Impressions of Contemporary Russian Cinema

in 3rd goEast Film Festival

by Marcus Stiglegger

The problematic economic situation in most parts of Russia today is, nevertheless, the ideal climate for the flourishing of the arts. Russian cinema always had a good reputation, and the new generation of Russian filmmakers clearly tries to keep up with it. The goEast festival in Wiesbaden, taking place for the third time in 2003, presents documentaries and short films along feature films from various Eastern European countries. And still the presence of Russian cinema is very remarkable.

Aleksandr Rastorguev made his film Mamoèki (The Mothers, 2002) in the style of a semi-documentary: Based on real characters and events, he tells the tragic story of a young couple from the Russian lower class. The young man has to live with the family of his girlfriend for his mother rejects the former prostitute. The existential conflicts caused by tradition, class conflicts and ignorance of the elder generation are played out in some intense scenes – including the birth of the couple’s baby.

A clearly recognizable will for style is visible in Vera Storoževa’s drama Nebo. Samoljot. Devuška (The Sky. The Plane. The Girl, 2002). In radically reduced, cold arrangements she tells the story of a romantic young stewardess (screenwriter Renata Litvinova in the title-role) which is torn apart by her fear of relationships and her love for a TV-journalist who crosses her lonely way. In the end she seems to stand by her new love, but a plane-accident will end her life too soon. Despite some flaws in the wordy dialogue and the artificial acting this film creates a stunning visual beauty within aseptic surroundings and empty airport hallways.

Many eastern European films are produced in corporation with other countries and institutions. Such is the case with Bachtijar Chudojnazarovs Šik (The Suit, 2002), a coming-of-age-drama concentrating on three adolescent boys living in a Russian village close to the Black Sea. When they discover a fine Gucci-suit displayed in a high-class boutique, they try everything to get the money to by this suit. The occurrences connected with this object of desire – a symbol for style, wealth and the access to the high society – finally lead to the death of one of the friends. Chudojnazarov’s film clearly has the ambition to entertain and to portray the simple life in a small Russian village at the same time. He uses fast editing, a rhythmic score as well as references to the films of Federico Fellini to evoke a nostalgic youth-drama. The result is fresh and accessible cinema with a lust for life.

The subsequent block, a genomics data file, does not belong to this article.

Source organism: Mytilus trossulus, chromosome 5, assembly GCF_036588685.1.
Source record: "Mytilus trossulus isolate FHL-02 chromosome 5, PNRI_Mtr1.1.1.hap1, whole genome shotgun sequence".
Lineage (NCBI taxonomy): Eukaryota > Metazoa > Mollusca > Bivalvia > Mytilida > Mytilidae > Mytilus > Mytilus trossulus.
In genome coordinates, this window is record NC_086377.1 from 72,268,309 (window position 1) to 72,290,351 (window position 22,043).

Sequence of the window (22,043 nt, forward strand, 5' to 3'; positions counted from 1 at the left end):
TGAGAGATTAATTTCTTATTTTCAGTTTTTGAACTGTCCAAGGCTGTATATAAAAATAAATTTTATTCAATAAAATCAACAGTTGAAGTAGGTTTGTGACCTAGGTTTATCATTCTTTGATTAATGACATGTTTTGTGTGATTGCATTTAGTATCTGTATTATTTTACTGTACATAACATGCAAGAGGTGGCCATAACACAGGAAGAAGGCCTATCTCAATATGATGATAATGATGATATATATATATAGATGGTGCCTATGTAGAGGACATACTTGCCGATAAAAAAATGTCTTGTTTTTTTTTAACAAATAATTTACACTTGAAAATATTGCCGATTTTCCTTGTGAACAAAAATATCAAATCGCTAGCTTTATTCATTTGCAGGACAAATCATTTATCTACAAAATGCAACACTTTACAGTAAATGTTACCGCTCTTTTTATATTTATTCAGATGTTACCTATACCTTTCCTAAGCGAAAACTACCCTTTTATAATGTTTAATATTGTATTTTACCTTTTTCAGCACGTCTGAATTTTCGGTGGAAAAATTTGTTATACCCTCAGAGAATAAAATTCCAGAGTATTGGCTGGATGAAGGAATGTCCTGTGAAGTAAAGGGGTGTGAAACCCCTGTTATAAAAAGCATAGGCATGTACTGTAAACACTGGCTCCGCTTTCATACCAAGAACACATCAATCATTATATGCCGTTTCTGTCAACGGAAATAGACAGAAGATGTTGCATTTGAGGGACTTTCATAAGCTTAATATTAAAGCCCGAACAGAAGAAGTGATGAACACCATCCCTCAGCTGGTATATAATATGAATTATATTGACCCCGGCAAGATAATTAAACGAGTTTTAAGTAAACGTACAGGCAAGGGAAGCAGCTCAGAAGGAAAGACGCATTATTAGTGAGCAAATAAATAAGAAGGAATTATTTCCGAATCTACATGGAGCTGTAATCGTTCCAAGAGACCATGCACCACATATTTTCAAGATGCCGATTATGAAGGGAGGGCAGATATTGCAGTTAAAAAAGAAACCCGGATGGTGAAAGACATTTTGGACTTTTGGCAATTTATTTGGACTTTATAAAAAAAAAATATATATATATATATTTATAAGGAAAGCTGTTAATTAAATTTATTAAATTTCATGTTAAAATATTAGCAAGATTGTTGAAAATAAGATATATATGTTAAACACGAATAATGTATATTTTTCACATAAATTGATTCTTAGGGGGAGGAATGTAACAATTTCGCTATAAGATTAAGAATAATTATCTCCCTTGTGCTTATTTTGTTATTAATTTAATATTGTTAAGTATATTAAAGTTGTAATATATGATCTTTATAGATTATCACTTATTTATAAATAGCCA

Radical filmmaking is the goal of Kira Muratova, who varies some Cechovskie Motivy (Chekhov’s Motifs, 2002) to show the escape of a sensitive young man out of the influence of his dominating father into a monotonous wedding-ceremony of degenerate bourgeois people. Muratova uses monochrome black-and-white-material for maximum abstraction, pushes her actors to nearly hysterical overacting and in this very grotesque way unmasks the emptied rituals of a desacralized world dominated by unreflected and hedonistic consumption. In some ways this film marks the return of a respected director to her own roots in the sixties.

The official highlight of the festival was a screening of the German version of Aleksandr Sokurov’s Russian Ark (2002), which consist of one continuous 90-minute-traveling-shot through the various locations of the Hermitage in St. Petersburg. The camera is identified as a time-traveler who follows a dark and arrogant stranger, commenting all the incidents. In the end this stranger is unmasked as “Europe” in a clearly recognizable state of decay. This thought-provoking technical tour-de-force is the impressive culmination of the fears and hopes concerning the construction of a new, greater Europe – based on the formerly divided eastern and western parts.

It was mentioned to general agreement at several occasions during the festival: There is no “old” and “new” Europe – as some people have stated. In fact the utopian Europe of the 21st century still has to be born. And the cultural exchange via cinema and critical discussion is one small but important step in the process of this birth.